Limaye, Nutan and Sreenivasaiah, Karteek and Srinivasan, Srikanth et. al.
(2019)
A fixeddepth sizehierarchy theorem for AC0[⊕] via the coin problem.
In: Proceedings of the 51st Annual ACM SIGACT Symposium on Theory of Computing, 23  26 June 2019, Phoenix, AZ, USA.
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Abstract
In this work we prove the first Fixeddepth SizeHierarchy Theorem for uniform AC0[⊕]. In particular, we show that for any fixed d, the class Cd,k of functions that have uniform AC0[⊕] formulas of depth d and size nk form an infinite hierarchy. We show this by exhibiting the first class of explicit functions where we have nearly (up to a polynomial factor) matching upper and lower bounds for the class of AC0[⊕] formulas.
The explicit functions are derived from the δCoin Problem, which is the computational problem of distinguishing between coins that are heads with probability (1+δ)/2 or (1−δ)/2, where δ is a parameter that is going to 0. We study the complexity of this problem and make progress on both upper bound and lower bound fronts.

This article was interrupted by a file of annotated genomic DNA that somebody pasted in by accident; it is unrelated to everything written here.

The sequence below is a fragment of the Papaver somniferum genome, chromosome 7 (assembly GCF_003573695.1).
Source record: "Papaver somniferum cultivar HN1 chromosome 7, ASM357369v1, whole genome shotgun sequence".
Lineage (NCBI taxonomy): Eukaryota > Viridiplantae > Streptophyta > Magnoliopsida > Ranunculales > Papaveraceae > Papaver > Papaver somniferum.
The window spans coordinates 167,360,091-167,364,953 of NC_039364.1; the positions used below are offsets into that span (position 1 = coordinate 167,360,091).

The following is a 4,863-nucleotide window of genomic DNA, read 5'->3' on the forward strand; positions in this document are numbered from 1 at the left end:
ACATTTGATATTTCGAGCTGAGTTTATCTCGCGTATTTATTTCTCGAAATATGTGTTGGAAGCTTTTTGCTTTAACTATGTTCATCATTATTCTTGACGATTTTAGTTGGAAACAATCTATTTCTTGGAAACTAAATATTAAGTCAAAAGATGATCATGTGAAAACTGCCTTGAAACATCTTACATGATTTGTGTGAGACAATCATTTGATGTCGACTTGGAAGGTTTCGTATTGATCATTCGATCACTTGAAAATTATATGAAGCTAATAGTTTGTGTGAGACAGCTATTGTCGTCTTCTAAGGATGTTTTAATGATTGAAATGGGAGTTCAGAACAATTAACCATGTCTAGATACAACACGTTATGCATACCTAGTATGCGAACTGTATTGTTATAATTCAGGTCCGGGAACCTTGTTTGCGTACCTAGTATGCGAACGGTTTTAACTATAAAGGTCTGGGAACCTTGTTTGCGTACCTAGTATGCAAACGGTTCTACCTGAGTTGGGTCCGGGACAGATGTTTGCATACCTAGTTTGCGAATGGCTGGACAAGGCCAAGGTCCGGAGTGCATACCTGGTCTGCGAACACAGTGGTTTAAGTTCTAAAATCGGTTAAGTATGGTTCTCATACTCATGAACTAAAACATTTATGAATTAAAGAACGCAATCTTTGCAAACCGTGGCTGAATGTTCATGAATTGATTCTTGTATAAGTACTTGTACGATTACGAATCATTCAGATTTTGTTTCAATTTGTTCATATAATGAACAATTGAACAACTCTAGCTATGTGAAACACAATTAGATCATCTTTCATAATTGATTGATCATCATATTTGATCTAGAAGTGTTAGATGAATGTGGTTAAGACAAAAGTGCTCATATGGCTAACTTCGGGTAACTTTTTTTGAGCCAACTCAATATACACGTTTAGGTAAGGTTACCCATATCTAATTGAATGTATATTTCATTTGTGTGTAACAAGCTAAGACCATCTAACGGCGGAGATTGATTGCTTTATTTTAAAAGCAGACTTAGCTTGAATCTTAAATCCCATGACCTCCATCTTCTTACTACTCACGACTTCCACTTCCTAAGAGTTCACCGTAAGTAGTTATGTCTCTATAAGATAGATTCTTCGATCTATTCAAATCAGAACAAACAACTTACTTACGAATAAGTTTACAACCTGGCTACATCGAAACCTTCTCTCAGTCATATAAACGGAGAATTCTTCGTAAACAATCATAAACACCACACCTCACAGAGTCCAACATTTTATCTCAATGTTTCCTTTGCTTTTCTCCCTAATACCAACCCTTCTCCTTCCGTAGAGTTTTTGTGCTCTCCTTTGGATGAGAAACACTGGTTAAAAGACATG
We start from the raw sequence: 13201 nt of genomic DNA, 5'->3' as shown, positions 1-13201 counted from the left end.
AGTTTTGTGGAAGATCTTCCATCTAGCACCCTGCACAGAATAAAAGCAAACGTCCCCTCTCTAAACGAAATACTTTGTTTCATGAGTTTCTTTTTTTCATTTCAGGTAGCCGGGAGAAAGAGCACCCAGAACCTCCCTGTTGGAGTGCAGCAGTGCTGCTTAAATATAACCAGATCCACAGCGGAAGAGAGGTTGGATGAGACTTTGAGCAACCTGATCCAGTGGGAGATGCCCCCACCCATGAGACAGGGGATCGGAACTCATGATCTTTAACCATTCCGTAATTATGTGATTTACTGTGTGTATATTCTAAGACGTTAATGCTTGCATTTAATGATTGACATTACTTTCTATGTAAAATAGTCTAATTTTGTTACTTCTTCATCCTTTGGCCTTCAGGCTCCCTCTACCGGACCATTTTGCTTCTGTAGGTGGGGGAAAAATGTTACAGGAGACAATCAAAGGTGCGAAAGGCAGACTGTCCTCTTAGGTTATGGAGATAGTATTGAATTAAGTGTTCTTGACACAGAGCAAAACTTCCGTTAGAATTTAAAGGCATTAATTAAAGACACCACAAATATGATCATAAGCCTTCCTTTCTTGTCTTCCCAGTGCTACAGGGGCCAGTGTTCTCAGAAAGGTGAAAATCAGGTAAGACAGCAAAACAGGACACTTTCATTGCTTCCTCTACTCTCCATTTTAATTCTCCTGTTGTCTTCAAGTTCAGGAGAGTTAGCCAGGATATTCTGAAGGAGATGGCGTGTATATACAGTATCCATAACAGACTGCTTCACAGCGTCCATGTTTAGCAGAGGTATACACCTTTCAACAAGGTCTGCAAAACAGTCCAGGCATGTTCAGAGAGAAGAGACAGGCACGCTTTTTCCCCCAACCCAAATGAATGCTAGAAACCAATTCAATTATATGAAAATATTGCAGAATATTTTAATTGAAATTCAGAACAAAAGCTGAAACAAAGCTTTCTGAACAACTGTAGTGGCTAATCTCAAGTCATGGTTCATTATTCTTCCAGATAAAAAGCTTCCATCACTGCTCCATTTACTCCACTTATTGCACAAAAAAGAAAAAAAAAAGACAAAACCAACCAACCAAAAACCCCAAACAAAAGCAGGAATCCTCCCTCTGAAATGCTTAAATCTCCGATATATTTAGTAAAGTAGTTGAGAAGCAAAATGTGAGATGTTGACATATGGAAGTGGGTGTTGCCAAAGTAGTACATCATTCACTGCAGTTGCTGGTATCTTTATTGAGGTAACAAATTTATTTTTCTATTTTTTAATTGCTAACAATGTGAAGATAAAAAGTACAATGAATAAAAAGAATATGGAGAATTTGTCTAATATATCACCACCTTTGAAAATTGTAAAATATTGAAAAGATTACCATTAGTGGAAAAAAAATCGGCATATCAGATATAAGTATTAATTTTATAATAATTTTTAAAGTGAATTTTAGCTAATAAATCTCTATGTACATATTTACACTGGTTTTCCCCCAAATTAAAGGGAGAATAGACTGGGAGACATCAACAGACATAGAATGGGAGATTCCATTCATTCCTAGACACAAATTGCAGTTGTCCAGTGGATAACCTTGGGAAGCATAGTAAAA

Upper bounds. For any constant d≥ 2, we show that there are explicit monotone AC0 formulas (i.e. made up of AND and OR gates only) solving the δcoin problem that have depth d, size exp(O(d(1/δ)1/(d−1))), and sample complexity (i.e. number of inputs) poly(1/δ). This matches previous upper bounds of O’Donnell and Wimmer (ICALP 2007) and Amano (ICALP 2009) in terms of size (which is optimal) and improves the sample complexity from exp(O(d(1/δ)1/(d−1))) to poly(1/δ).
Lower bounds. We show that the above upper bounds are nearly tight (in terms of size) even for the significantly stronger model of AC0[⊕] formulas (which are also allowed NOT and Parity gates): formally, we show that any AC0[⊕] formula solving the δcoin problem must have size exp(Ω(d(1/δ)1/(d−1))). This strengthens a result of Shaltiel and Viola (SICOMP 2010), who prove a exp(Ω((1/δ)1/(d+2))) lower bound for AC0[⊕], and a lower bound of exp(Ω((1/δ)1/(d−1))) shown by Cohen, Ganor and Raz (APPROXRANDOM 2014) for the class 0.
The upper bound is a derandomization involving a use of Janson’s inequality and classical combinatorial designs. The lower bound involves proving an optimal degree lower bound for polynomials over 2 solving the δcoin problem.
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